16 MAY 1992, Page 37


Proms problems

Peter Phillips

Murmur reached me even before the prospectus itself that this year's Prom sea- son was going to be dull. How quickly these rumours form and spread, and how fearful they are: a few well-chosen monosyllabic words which can sink the best endeavours without hope of reprieve weeks before the case for the defence can be mounted. I shall contribute a few well-chosen polysyl- labic words to the same end.

In his introduction to the new prospec- tus, John Drummond briefly restates all the basic decisions which he has had to make over the years, the fruits of which have come to characterise his reign at the Proms. I agree with every one of them (even though they effectively mean that I cannot take part): that all the concerts should be in the Albert Hall, that this 'marvellous auditorium ... for large-scale works' is used for just that, that there should be a strong representation of for- eign orchestras of the highest calibre, that each year a small number of composers should be explored in depth. How is it, then, that with some notable exceptions the planning, which looked so good last year and produced a succession of excellent concerts, seems tired now?

One reason is a personal one, which can- not be blamed on Mr Drummond: the choice of composers to be featured. I find Shostakovich very hard to take, so that the four symphonies, second piano concerto and suite Hypothetically Murdered on offer . . not just swearing, Mrs Mitchell, but swearing in Americanese!' makes me think of the composers who I would rather were given this opportunity (like Nielsen). If any of the Shostakovich concerts seems hopeful I would recom- mend the one given by the St Petersburgh Philharmonic (I still thrill to the name) on 25 August, when they will play the Fifth Symphony under Mariss Jansons. I seem to remember that there was quite a lot of Shostakovich last year.

Anniversarians are given short shrift. Rossini is rightly held to be more suited to the opera house than to the concert plat- form. As for Milhaud and Honegger: 'there is a nod — but no more than that — in the direction of these two prolific composers whose work doesn't seem to have lodged very satisfactorily this side of the Channel'. Neatly phrased, but in fact hiding a valu- able missed opportunity and something more, which I can't quite put my finger on. However, the main product of Mr Drum- mond's special promotions spotlight this year is Haydn. I'm delighted by this in one way, even if the selection of works could have been more revealing; yet it is a slightly strange decision. I thought we were agreed that the Albert Hall was suited to large- scale works. If Haydn is made to sound large-scale much of his charm is lost, but of the five concerts which will feature his music only one (that by the English Con- cert under Pinnock on 24 August) will involve playing it on original instruments. On modern instruments, in a building like the Albert Hall, Haydn's phrases can easily be overwhelmed. The Vienna Philharmonic and Abbado's version of the 93rd Sympho- ny on 9 September could produce the best of both worlds — a performance sui generis which everyone in the building will be able to hear. But then it seems that Mr Drum- mond and I are never going to agree on what makes a good concert. He writes that for him the 'most outstanding concert of the 1991 Proms' was Prokofiev's Fiery Angel, which I remember as a particularly tedious evening's entertainment.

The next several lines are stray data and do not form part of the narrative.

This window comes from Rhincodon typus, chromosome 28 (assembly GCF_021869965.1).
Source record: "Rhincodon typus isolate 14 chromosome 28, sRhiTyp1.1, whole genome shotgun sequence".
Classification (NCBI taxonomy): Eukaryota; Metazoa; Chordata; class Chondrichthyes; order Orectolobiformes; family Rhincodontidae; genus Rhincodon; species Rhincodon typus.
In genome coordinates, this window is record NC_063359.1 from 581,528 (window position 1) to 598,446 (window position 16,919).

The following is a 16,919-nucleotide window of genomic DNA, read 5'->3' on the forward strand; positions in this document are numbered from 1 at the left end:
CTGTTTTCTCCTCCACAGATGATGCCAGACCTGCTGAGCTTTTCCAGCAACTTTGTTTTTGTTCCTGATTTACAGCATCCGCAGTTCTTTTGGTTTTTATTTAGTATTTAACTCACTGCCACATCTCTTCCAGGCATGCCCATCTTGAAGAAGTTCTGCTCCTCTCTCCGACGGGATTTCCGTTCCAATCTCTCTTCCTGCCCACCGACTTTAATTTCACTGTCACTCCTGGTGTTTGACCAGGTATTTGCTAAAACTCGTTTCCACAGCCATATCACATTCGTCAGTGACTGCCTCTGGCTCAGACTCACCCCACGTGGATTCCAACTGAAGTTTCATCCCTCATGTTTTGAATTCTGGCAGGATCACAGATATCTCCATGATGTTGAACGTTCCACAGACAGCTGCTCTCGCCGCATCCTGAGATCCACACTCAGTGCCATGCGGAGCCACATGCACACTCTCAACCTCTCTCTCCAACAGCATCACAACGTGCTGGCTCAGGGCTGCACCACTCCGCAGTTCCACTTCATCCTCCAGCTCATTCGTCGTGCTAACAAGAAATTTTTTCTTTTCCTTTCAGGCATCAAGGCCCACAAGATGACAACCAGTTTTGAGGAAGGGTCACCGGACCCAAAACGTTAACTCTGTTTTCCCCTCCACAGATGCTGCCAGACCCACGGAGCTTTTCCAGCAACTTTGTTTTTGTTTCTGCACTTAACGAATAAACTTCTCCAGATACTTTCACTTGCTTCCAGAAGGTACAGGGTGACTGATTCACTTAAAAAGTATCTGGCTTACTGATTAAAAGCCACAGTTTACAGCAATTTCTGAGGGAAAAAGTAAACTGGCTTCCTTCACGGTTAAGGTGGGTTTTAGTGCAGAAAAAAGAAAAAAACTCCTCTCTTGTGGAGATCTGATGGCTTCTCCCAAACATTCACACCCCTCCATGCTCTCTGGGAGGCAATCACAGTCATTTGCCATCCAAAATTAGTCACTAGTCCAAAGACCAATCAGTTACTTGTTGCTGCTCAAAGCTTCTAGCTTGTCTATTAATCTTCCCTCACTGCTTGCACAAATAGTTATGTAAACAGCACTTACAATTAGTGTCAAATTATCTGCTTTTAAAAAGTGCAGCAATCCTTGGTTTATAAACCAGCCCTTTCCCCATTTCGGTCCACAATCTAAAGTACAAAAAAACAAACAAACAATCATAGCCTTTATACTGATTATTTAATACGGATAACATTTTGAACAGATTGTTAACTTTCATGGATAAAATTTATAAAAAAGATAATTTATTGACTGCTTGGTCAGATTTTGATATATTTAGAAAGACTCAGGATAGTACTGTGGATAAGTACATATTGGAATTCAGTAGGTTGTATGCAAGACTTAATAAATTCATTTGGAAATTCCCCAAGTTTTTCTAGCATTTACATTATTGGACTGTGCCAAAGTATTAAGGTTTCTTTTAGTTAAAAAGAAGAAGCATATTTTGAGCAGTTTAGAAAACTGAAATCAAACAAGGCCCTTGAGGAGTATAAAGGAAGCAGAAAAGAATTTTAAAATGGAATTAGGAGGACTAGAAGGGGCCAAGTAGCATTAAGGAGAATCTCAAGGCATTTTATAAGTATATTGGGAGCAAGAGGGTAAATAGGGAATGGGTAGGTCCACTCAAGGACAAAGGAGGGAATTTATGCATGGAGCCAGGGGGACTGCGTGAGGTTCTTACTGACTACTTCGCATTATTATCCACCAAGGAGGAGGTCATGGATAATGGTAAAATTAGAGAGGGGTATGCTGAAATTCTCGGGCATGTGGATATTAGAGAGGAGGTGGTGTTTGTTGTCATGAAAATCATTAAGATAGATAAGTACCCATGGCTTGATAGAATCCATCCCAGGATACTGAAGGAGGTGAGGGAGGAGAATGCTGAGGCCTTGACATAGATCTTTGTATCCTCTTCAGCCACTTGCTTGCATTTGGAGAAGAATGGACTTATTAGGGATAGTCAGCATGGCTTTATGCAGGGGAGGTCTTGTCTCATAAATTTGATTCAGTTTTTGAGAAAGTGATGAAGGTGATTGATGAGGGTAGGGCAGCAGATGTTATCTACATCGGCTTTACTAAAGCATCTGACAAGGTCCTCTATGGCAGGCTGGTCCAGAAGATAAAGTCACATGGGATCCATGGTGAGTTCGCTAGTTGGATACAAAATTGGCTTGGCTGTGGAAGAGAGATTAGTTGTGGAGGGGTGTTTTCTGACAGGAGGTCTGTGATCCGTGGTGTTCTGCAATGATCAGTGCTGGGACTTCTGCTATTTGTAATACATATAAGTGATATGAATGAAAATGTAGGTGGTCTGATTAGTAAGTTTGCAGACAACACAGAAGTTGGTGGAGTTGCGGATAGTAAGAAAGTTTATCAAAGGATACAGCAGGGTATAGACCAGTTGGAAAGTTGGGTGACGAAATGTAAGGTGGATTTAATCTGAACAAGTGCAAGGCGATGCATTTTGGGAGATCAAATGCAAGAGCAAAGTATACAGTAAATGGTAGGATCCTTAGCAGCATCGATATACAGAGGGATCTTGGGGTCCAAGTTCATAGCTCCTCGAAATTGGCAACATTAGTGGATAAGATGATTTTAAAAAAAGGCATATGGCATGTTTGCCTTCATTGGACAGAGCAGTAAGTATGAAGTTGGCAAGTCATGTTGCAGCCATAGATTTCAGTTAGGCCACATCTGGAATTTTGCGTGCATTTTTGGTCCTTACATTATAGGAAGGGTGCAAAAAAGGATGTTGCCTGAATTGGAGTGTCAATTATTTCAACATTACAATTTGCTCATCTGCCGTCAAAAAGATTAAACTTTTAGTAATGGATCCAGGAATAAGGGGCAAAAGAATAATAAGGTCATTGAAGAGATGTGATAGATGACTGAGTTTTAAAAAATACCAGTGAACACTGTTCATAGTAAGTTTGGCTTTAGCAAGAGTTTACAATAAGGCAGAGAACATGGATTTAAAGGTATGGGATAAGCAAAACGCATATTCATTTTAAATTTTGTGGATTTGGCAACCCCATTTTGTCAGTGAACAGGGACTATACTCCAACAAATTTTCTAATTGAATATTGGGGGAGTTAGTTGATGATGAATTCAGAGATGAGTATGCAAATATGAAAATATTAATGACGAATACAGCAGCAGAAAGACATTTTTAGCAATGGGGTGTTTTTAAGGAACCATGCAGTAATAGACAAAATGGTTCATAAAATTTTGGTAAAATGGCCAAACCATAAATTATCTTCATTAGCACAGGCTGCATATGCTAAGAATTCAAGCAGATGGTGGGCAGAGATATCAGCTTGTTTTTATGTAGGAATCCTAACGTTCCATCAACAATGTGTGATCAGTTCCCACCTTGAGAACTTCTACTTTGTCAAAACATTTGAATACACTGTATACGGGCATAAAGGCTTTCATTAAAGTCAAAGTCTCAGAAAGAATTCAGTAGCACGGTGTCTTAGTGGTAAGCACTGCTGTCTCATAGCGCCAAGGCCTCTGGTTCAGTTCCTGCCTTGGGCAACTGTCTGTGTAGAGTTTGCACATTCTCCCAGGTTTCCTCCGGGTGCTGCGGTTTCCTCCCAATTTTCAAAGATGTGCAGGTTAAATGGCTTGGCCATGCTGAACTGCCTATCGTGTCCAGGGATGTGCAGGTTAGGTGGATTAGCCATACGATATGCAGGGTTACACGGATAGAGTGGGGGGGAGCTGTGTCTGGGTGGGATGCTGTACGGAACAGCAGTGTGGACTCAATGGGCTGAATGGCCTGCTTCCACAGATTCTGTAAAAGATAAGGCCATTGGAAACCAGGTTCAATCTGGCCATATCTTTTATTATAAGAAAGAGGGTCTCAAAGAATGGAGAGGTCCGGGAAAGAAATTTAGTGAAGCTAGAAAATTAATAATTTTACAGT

The difficulty which every festival plan- ner has to confront, and which we never get to hear about, is to what extent the par- ticipating musicians insist on doing the works which they happen to have in reper- toire at the time. Many of the less imagina- tive themes in festivals come from the coincidence that, say, three artists have made some Haydn a condition of their appearance. To judge from the way he writes, the nitty-gritty of fixing down all these concerts — a most laborious task, I can well imagine — is weighing on Mr Drummond, who even gives the impression of looking over his shoulder at his competi- tors. I'm sure that anyone in his position would have to do this, but I don't recall him mentioning it before. He speaks of being the happy beneficiary of 'the new Salzburg Festival policy' and later lists all the foreign festivals which are preventing him from securing the singers he would like to invite to the Proms. It's good to know that Ann Murray will be 'back from Salzburg in time for her Prom'. Has the mask slipped? Maybe this season will not after all turn out to be dull, but in prospect it does seem a little weary.